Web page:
“A lot of times when they’re suspecting thunderstorms and see lightning popping up, we’ll go sit up on the ridge with the fire truck and watch,” Sanders says.

When a fire starts, whoever spots it first calls into dispatch, and they send out the location to the fire departments on their cellphones. Strain says to make sure the neighbors know you have a fire after calling 911.

For anyone fighting a fire, Strain suggests they be trained properly first. Fires should be attacked from the rear and not out in front because the wind will push the fire that way and become a very dangerous place.

As far as prevention goes, Strain recommends using common sense and operating vehicles in a safe manner off-road. Make sure farm equipment like swathers, windrowers and balers are in good working order, are well greased and maintained, and also include a fire extinguisher on all equipment.

Sanders says those steps have become second nature to many ranchers, and they teach those things to the next generation.

Strain also notes electric fences need to be maintained and should be free of brush or flammable material coming in contact with it. Many places maintain a fire break around a ranch place.

“Make sure you maintain a mowed fire break around the place during the summer and fall fire season so if a fire starts toward the place and no one’s around, at least the flames will drop to the ground and not be so conducive to start some buildings, fences or corrals on fire,” Strain says. “Maintain defensible space around the place.

It keeps the fire on the ground at a shorter flame length, and your neighbors or your fire departments can come in and help you protect your place and push the fire around it.”

Strain suggests if there is a way to cut fence to move livestock through to get them away from the fire, that is good action.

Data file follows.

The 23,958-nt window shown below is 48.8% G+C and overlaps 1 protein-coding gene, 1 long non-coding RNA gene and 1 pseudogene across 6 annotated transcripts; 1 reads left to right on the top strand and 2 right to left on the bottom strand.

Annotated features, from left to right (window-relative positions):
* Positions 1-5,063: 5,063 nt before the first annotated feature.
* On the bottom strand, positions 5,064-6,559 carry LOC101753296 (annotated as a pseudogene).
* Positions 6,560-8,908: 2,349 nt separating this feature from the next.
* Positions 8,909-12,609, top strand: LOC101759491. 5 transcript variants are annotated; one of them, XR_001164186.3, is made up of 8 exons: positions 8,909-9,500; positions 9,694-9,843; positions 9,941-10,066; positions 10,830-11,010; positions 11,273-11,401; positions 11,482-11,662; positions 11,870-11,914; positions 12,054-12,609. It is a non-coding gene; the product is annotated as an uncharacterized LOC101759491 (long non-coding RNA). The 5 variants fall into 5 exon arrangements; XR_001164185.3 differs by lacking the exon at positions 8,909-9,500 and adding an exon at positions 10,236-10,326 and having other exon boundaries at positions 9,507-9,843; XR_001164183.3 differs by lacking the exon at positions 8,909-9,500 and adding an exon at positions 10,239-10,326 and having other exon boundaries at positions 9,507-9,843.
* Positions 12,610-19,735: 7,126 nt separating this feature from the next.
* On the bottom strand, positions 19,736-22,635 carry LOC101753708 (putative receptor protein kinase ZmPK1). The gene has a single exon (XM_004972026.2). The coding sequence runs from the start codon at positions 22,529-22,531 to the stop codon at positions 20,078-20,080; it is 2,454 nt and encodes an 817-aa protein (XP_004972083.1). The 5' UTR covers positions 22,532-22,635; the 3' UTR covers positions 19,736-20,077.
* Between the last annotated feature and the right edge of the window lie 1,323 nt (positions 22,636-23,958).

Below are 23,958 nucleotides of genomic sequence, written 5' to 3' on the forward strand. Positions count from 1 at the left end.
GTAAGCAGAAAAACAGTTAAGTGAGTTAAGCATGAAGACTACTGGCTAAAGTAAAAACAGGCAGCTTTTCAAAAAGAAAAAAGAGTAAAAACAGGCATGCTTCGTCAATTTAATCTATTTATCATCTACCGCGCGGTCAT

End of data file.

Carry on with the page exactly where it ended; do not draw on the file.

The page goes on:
“There’s nothing that moves faster than a prairie fire on a hot, windy day. The more action you can take by moving cattle and stock in front of the fire and get them out, that’s really important; just don’t endanger your life to do so,” Strain says.  end mark

Wendy Sweeter
  • Wendy Sweeter

  • Freelance Writer
  • Worthing, South Dakota
  • Email Wendy Sweeter

Kansas departments release wildland fire action guide

Wildland fire is a real threat, as evidenced across the state of Kansas this spring. The Kansas Forest Service has teamed up with K-State Research and Extension, the Office of the state Fire Marshal and the International Association of Fire Chiefs to customize a Wildland Fire Action Guide specific to Kansas.

The guide was prepared by the IAFC’s Ready, Set, Go! Program, which works to develop and improve the dialogue between fire departments and the residents they serve.

Engaging in this dialogue is particularly important because national studies have shown firefighters are respected in their communities and can project a trusted voice to the public preparedness appeal.

They can also explain what fire resources are available during an event and the role individuals can play in preparedness and, if called for, early evacuation to increase the safety of residents and responding firefighters to a wildland fire.

Paper copies of the Kansas Wildland Fire Action Guide are available at the Kansas Forest Service state office in Manhattan. The guide is also available online on the Kansas Forest Service fire prevention webpage (Kansas Forest Service - fire prevention).